In a recent 'Lunch & Learn' session hosted by Duncan Morris, Head of Sustainability at Fourfront Group, and Tom Previte, Commercial Associate at Supercritical, our team had the opportunity to dive into the significance of Carbon Offset and Removal. This session, part of Area's ongoing Sustainability Series, shed light on various removal methods and their pivotal role in addressing the climate crisis. In this blog post, we'll provide an overview of the key takeaways from this engaging discussion.
Understanding the Scope of Carbon Emissions
Kicking off the conversation, Duncan Morris underscored the expansive scope of carbon emissions and the importance of accounting for scopes 1, 2 and 3. He emphasised that carbon emissions aren’t limited to just day-to-day operations but, in the world of construction, also encompass projects undertaken by companies. This comprehensive approach aims to account for the entirety of a company's carbon footprint, moving beyond traditional boundaries.
The Role of Carbon Removal
Representing Supercritical, a comprehensive climate platform streamlining accurate footprint calculations, robust climate planning, and carbon removal to meet targets, Tom Previte elaborated on the concept of carbon removal. He explained the need to both reduce emissions and actively remove carbon from the atmosphere. The analogy of a bathtub was used to illustrate the concept – reducing emissions turns off the tap (preventing more carbon from entering the atmosphere), while carbon removal is like pulling the plug (actively extracting carbon from the atmosphere).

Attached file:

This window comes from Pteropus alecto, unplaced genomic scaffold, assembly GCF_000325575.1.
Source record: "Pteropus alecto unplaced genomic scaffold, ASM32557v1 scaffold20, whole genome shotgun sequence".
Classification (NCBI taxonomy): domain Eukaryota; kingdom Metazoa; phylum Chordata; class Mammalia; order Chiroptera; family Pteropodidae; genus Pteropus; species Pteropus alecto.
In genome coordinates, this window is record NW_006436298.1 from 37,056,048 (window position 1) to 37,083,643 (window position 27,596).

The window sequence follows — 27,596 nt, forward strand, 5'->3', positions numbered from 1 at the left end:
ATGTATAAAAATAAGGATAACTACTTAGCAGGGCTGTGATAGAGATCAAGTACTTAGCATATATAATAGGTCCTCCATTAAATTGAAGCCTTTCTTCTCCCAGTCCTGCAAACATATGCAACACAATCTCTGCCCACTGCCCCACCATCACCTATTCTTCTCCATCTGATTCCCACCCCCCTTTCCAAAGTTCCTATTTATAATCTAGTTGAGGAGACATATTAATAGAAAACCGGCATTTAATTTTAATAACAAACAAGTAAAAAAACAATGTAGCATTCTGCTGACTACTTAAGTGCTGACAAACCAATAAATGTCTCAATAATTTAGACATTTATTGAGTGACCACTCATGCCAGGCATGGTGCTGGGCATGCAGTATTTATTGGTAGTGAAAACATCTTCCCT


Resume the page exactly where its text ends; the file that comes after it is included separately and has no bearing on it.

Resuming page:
Distinguishing Carbon Removal from Offset
Previte emphasised the difference between carbon removal and traditional carbon offsetting. While offsetting often involves paying to prevent a tonne of CO2 from entering the atmosphere, carbon removal actively extracts a tonne of CO2 from the atmosphere. Achieving net zero emissions requires a combination of emissions reduction and high-quality carbon removal, not merely offsetting.
Exploring Carbon Removal Methods
The discussion delved into various carbon removal methods, ranging from nature-based solutions like afforestation (tree planting) to more engineered approaches such as direct air capture. It was noted that while nature-based solutions can remove CO2, they may not provide permanent or long-term removal due to external factors. Engineered solutions, though more expensive, offer durable and permanent carbon removal.
Industry Recognition and Standards
The UK Green Building Council, the Science-Based Targets initiative, and the Intergovernmental Panel on Climate Change (IPCC) have highlighted the need for carbon removal in the built environment. The discussion pointed out that industry bodies are working to establish standards for net zero construction, further emphasising the importance of including carbon removal in sustainability strategies.
Scaling the Carbon Removal Industry
Previte explained that the carbon removal industry is still in its early stages and faces challenges in scaling up. Advanced purchasing is one solution, where companies commit to buying carbon removal credits in advance to support the development of projects. The industry is evolving, and as more companies invest in carbon removal, it will expand to meet the growing demand.
This 'Lunch & Learn' session provided valuable insights into the importance of carbon removal in addressing the climate emergency. It highlighted the need for a comprehensive approach that combines emissions reduction with high-quality carbon removal. As the industry evolves, businesses and organisations like Fourfront Group and Supercritical are exploring ways to make a meaningful impact on carbon removal and achieve a more sustainable future.
For more information on embracing carbon removal as a key component of your environmental strategy, please get in touch.